James J. Barney
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Barney's research focuses on various topics, including Civil Procedure, Constitutional Law, Space Law, Employment Law, and modern U.S. History. In his writings, Barney explores themes such as the intersection of law and society, the evolution of legal systems, political coalition building and governance, and the impact of legal history on contemporary issues. He is currently involved in several ongoing research projects, including a book on New York City politics during the term of its first African American Mayor, David Dinkins, from 1989 to 1993, and is a frequent commentator on Supreme Court decisions. Barney serves as the Co-Advisor to Phi Alpha Delta, a law fraternity, and the Model UN Club at his institution, fostering student engagement and development in the legal field. Additionally, Barney takes on the role of prelaw advisor, keeping abreast of trends in legal education and admissions practices.
In the News
Addresses the Supreme Court's decision with Masterpiece Cakeshop v. Colorado Civil Rights Commission, 584 U.S. ___ (2018) decision. Argues that the Supreme Court's case had more to do with procedural due process than the First Amendment or LGBTQ rights.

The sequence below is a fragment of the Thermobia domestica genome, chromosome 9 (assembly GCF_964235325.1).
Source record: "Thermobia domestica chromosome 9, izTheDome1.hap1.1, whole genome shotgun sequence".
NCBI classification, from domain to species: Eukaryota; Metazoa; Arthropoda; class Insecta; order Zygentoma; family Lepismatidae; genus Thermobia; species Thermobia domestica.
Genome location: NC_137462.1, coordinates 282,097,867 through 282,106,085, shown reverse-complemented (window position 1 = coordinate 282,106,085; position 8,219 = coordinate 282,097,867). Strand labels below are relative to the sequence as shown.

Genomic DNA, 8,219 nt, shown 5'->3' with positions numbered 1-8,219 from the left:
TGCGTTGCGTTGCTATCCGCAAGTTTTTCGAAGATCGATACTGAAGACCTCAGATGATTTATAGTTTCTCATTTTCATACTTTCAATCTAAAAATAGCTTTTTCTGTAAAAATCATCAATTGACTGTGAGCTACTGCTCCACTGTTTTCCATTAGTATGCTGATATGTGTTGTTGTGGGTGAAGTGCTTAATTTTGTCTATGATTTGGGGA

Argues that the Supreme Court missed the opportunity to clarify the confused nature of commercial when it denied to hear the case of Nike, Inc. v. Kasky.
Advocates for a reappraisal of the learned intermediary standard and explores the pharmacist's duty to warn. Mentions rather than imposing a new, burdensome duty on pharmacists, Congress should pass legislation to provide a nationally unified approach towards the duty to warn of both the drug's negative side effects and known contraindications. Concludes for those reasons, Congress should take the opportunity to pass a nationalized liability scheme similar to that of Restatement (Third) of Torts: Products Liability section 6.
Argues that the Supreme Court should reconsider the prior decisions that made it very difficult for plaintiffs to bring fraud claims under security law. Mentions regulators should either prosecute cases of analyst malfeasance using the tools possessed by Rule 10b-5 or empower individual investors to bring private lawsuits against the analysts and their investment houses. Finds For those reasons, the SEC should take the opportunity to focus on strengthening anti-fraud measures by amending the PSLRA to encompass the full breadth of SEC’s Rule 10b-5.